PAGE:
It’s still unknown if any of the insects were carrying the parasite that causes malaria
VANCOUVER — Adult female mosquitoes could be surfing air currents high above the West African Sahel. This traffic, at least 40 meters up, might be troubling news for efforts to control malaria.
Traps attached to balloons flown over villages in Mali caught close to 3,000 mosquitoes at heights between 40 and 290 meters above the ground, where winds might blow the insects long distances. That sample, collected in multiple all-night sessions spaced over three years, was roughly 80 percent adult female, the mosquito life stage that can transmit malaria.
Some of the collected species are known to be capable of spreading malaria, said medical entomologist Tovi Lehmann in his preview of trap data November 14 at the 2018 joint annual meeting of three Canadian and American entomological societies. But Lehmann, of the National Institutes of Health in Rockville, Md., does not know yet whether the females were carrying the malaria parasite when they were caught by a balloon trap.
There’s been debate about what, if anything, such windborne mosquitoes might contribute to Africa’s patterns of entrenched malaria and high death tolls from the disease. That’s because “mosquitoes are generally thought to have short dispersal distances,” said veterinary entomologist Christopher Sanders of the Pirbright Institute in England who was not involved in the project.
So researchers tethered balloons with sticky net traps attached to the line for all-night sampling. To adjust for any insects snagged nearer the ground when either raising or reeling in a balloon, the scientists also sampled these pass-through zones. In the target upper region, traps picked up a total of about 460,000 individual insects of many kinds.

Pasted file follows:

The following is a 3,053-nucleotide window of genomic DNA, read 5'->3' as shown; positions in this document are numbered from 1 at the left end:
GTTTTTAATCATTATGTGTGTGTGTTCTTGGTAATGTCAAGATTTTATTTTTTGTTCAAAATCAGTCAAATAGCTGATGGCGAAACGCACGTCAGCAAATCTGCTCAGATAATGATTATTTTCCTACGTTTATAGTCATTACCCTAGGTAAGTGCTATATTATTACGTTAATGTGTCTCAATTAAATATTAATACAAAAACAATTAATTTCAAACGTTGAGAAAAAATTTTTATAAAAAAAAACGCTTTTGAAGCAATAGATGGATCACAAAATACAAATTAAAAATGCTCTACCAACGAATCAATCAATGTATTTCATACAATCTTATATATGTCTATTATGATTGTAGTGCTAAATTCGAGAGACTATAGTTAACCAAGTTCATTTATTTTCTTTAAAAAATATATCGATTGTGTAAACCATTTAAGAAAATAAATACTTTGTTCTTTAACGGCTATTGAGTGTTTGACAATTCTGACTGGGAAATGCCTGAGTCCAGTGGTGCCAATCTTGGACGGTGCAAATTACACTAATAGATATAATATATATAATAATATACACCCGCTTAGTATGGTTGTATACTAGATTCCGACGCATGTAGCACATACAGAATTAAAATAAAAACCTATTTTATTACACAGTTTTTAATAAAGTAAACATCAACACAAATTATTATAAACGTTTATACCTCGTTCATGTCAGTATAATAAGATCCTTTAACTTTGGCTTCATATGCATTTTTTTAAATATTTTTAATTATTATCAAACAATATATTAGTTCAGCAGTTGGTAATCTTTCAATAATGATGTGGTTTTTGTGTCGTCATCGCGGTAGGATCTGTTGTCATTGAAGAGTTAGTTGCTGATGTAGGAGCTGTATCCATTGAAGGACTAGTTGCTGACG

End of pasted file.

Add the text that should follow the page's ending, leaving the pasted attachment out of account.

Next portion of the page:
The team also found that the majority of female mosquitoes were already carrying eggs. That means that the insects must have had a blood meal for those eggs to develop. A malaria parasite or other pathogen might have hitchhiked along with that meal, but researchers have not finished that analysis yet.
Finding females carrying eggs was “a really novel result,” says Luigi Sedda of Lancaster University in England who works in medical geography but was not part of the balloon project. He speculates that these mosquito travelers might be a big problem in areas with an eradication or control program in place.
Among the trapped mosquitoes, researchers found representatives of at least three notorious mosquito genera. Out of 21 species of Anopheles known in the region, representatives of at least seven were bobbing along in air currents, Lehmann reported. That included An. coluzzii, a major malaria-spreading species in Africa.
The trap results might be relevant for diseases besides malaria. The Aedes mosquito genus includes carriers of West Nile virus and other worrisome pathogens. So far, results show that at least 12 species out of the 15 known in the area had gone airborne. So had at least 16 out of the 21 local Culex species, which include carriers of Rift Valley fever virus. Researchers confirmed the mosquito species’ identities with genetic bar codes.
It’s still unclear — for now, at least — whether the mosquitoes sampled were carrying malaria parasites or other pathogens. The balloon sampling team is figuring that out. It’s also unknown how much these surfing mosquitoes could contribute to disease spread. “We don't know where and how long these mosquitoes have traveled,” Sedda says. “We don't know their capacity to create new breeding sites, or if they get damaged in strong winds.”
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